Barely a month after the closure of the borders by the Federal Government, inflation rate in the country increased by 0.22 percent.
The Consumer Price Index released by the National Bureau of Statistics (NBS), on Tuesday showed inflation index rose to 11.24 percent in September compared to the 11.02 percent recorded in August.
Prices of food items have been on a steady increase since August when the Federal Government closed Nigeria’s borders to the neighbouring countries.
The NBS report stated that increases were recorded in all the divisions that determined the index. It said the food index rose by 13.51 percent in September compared to 13.17 per cent in August.
It said the rise in the food index was caused by increase in prices of bread and cereals, oils and fats, meat, potatoes, yam and other tubers, fish and vegetables.
The report reads in part: “The consumer price index, which measures inflation increased by 11.24 per cent year-on-year in September 2019.
“This is 0.22 per cent points higher than the rate recorded in August 2019 (11.02) percent.On month-on-month basis, the headline index increased by 1.04 per cent in September 2019; this is 0.05 per cent rate higher than the rate recorded in August 2019 (0.99) percent.”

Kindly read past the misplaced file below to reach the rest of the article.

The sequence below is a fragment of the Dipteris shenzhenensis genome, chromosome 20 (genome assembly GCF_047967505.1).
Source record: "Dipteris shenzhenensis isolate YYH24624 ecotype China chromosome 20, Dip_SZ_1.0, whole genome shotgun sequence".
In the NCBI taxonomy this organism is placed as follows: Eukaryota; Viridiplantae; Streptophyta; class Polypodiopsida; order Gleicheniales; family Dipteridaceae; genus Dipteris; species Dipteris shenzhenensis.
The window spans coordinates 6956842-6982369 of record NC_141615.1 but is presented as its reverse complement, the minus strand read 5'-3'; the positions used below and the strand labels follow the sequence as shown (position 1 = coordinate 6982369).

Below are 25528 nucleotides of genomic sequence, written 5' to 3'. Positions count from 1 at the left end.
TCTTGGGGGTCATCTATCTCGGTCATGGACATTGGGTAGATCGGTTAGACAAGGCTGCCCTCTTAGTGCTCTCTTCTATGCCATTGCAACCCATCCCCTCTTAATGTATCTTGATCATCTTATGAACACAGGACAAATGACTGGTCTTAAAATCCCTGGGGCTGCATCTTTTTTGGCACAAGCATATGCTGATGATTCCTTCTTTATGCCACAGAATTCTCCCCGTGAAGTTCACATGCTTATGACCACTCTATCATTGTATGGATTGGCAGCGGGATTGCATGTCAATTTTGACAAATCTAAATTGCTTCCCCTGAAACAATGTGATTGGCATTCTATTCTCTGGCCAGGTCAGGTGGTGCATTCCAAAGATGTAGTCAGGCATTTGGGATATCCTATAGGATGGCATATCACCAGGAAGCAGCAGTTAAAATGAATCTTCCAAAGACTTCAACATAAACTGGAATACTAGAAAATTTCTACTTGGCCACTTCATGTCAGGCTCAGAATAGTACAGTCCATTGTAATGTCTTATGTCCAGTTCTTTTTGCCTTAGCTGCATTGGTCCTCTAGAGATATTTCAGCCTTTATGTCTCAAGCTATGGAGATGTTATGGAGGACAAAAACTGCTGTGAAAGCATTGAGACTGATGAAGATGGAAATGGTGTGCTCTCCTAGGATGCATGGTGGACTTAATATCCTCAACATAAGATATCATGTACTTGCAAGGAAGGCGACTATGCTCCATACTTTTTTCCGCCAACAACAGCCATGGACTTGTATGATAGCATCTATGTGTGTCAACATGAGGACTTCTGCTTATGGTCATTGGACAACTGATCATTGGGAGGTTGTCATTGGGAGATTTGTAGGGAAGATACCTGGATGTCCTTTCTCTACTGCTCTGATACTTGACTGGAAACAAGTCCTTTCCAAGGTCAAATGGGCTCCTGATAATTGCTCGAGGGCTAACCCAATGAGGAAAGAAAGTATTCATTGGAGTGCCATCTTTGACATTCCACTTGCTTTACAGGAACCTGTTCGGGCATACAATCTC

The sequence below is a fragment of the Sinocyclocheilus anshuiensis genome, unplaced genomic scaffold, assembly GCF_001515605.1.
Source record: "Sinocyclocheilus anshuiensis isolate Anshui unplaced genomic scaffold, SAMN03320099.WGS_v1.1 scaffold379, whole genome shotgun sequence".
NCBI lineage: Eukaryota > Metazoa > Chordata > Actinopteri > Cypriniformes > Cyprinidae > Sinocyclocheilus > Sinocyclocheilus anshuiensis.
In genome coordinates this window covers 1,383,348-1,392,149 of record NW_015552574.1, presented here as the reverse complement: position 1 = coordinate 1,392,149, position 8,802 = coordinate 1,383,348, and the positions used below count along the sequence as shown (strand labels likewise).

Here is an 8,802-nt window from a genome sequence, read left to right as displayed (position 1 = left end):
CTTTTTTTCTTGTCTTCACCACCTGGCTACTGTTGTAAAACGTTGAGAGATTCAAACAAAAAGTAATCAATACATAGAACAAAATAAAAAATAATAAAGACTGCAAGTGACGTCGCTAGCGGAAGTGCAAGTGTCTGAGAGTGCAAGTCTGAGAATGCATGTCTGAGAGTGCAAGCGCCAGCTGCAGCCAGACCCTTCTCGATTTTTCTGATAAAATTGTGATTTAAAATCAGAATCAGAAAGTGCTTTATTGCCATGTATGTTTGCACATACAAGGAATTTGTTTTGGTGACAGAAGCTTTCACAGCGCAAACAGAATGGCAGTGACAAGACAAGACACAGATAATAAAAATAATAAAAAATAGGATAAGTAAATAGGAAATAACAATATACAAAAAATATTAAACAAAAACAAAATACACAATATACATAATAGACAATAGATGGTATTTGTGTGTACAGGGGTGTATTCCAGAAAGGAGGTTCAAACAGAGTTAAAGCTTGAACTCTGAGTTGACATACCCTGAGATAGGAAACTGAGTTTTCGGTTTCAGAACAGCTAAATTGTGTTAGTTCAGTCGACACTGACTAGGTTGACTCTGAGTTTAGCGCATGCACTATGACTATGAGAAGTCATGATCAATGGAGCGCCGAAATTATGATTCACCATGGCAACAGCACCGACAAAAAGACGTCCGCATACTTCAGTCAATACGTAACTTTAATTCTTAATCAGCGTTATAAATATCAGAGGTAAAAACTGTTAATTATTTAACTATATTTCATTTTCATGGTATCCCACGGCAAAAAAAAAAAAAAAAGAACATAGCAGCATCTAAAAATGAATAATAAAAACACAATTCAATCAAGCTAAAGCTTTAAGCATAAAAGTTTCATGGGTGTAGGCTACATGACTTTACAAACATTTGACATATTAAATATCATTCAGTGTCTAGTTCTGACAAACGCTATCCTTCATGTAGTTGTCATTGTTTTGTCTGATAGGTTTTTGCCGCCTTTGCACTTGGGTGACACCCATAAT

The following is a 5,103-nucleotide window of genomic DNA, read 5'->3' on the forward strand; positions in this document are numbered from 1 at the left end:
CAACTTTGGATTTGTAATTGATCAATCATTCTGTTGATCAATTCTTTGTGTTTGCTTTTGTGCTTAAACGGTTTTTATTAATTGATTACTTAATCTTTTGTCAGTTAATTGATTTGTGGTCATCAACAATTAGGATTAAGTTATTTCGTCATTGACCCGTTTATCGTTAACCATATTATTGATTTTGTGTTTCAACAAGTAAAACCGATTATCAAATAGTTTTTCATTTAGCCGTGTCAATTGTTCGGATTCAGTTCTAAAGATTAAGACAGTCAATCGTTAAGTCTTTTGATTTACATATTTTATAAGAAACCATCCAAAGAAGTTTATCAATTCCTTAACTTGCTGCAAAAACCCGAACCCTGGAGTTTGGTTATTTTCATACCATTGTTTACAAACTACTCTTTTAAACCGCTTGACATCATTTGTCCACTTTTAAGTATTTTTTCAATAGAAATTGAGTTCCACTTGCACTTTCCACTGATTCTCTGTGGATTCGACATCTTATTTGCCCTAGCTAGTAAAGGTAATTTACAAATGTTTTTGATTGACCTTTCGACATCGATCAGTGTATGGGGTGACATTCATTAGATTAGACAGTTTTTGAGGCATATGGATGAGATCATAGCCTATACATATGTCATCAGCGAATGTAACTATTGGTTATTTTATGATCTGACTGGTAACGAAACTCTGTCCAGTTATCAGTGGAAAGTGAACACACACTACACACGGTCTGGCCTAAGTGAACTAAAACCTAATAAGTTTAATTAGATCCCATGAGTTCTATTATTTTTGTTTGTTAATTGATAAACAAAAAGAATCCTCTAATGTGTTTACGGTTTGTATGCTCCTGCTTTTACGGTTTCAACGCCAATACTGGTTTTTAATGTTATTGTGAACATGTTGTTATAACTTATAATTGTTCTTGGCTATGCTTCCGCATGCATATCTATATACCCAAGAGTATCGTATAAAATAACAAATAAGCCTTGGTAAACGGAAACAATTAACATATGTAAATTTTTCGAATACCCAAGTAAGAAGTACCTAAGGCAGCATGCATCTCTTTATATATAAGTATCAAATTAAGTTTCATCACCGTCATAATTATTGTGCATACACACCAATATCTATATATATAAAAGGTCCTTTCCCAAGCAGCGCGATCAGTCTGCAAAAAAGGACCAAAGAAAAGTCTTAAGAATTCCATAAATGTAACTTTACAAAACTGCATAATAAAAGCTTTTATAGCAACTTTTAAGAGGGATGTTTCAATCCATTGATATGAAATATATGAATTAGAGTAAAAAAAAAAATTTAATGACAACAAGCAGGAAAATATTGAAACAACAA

President Muhammadu Buhari insists that the border closure was an effort to support farming, fisheries and livestock sectors.
The President, stated this on Tuesday during the second National Unity Food Fair 2019 organised by the National Council of Women Societies in collaboration with Travel Marketing Partners (Nigeria) Limited.
The President, who was represented by the Vice Chairman of National Food Security Council and Governor of Kebbi State, Abubakar Atiku Bagudu, said he was not aware of protests against the closure of the nation’s borders, adding that the decision had been embraced by farmers who were already happy over it, as demand for locally produced foods had increased.